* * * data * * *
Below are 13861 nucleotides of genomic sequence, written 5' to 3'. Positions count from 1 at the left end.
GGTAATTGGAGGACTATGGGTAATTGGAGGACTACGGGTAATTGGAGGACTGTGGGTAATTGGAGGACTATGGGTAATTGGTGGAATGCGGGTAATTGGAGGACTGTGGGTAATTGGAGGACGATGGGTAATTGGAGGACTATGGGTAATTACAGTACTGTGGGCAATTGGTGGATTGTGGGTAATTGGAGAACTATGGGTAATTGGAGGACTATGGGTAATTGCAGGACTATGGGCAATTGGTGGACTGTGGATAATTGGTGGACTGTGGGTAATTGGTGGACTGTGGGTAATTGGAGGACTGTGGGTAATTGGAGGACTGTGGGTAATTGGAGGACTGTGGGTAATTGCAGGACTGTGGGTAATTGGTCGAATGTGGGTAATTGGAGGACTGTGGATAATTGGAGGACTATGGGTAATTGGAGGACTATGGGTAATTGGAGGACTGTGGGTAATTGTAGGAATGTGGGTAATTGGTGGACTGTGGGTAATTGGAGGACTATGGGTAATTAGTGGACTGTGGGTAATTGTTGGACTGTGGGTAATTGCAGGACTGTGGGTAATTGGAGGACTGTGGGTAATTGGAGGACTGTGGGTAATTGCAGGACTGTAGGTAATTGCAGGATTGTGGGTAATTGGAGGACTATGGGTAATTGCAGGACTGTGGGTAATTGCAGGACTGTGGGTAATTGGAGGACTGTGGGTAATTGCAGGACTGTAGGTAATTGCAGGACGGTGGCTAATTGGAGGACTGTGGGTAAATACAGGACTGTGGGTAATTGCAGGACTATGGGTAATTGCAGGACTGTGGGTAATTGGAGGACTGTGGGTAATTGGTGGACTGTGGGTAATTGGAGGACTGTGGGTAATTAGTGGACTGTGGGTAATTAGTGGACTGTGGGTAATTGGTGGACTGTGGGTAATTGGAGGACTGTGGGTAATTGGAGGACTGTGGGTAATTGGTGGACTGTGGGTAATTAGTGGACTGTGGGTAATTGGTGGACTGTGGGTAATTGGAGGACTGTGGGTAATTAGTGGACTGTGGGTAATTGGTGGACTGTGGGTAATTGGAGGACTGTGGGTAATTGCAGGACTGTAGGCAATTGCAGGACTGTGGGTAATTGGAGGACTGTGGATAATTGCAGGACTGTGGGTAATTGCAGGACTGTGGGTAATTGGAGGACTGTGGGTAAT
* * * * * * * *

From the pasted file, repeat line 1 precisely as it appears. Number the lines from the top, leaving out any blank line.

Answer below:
Below are 13861 nucleotides of genomic sequence, written 5' to 3'. Positions count from 1 at the left end.